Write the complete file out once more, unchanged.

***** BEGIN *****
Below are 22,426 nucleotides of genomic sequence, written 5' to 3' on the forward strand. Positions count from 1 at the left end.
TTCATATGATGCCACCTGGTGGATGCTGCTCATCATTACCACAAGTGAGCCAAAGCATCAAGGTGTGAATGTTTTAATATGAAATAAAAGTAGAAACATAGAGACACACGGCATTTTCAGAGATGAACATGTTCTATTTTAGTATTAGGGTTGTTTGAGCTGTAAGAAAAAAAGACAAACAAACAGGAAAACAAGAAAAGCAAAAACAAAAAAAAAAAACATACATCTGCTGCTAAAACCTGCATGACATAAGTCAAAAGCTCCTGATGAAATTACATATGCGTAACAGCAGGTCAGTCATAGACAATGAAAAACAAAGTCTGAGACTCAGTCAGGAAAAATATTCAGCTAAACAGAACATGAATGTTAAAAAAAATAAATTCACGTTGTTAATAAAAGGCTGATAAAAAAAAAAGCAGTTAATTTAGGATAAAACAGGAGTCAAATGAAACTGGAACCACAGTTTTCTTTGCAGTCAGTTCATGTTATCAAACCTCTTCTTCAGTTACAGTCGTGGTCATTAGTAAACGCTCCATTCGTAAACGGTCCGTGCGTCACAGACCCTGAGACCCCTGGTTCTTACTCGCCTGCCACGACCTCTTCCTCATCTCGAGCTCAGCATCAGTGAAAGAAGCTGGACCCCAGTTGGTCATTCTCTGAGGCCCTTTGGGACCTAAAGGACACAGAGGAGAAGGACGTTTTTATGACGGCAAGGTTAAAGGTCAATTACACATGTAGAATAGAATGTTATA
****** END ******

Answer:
Below are 22,426 nucleotides of genomic sequence, written 5' to 3' on the forward strand. Positions count from 1 at the left end.
TTCATATGATGCCACCTGGTGGATGCTGCTCATCATTACCACAAGTGAGCCAAAGCATCAAGGTGTGAATGTTTTAATATGAAATAAAAGTAGAAACATAGAGACACACGGCATTTTCAGAGATGAACATGTTCTATTTTAGTATTAGGGTTGTTTGAGCTGTAAGAAAAAAAGACAAACAAACAGGAAAACAAGAAAAGCAAAAACAAAAAAAAAAAACATACATCTGCTGCTAAAACCTGCATGACATAAGTCAAAAGCTCCTGATGAAATTACATATGCGTAACAGCAGGTCAGTCATAGACAATGAAAAACAAAGTCTGAGACTCAGTCAGGAAAAATATTCAGCTAAACAGAACATGAATGTTAAAAAAAATAAATTCACGTTGTTAATAAAAGGCTGATAAAAAAAAAAGCAGTTAATTTAGGATAAAACAGGAGTCAAATGAAACTGGAACCACAGTTTTCTTTGCAGTCAGTTCATGTTATCAAACCTCTTCTTCAGTTACAGTCGTGGTCATTAGTAAACGCTCCATTCGTAAACGGTCCGTGCGTCACAGACCCTGAGACCCCTGGTTCTTACTCGCCTGCCACGACCTCTTCCTCATCTCGAGCTCAGCATCAGTGAAAGAAGCTGGACCCCAGTTGGTCATTCTCTGAGGCCCTTTGGGACCTAAAGGACACAGAGGAGAAGGACGTTTTTATGACGGCAAGGTTAAAGGTCAATTACACATGTAGAATAGAATGTTATA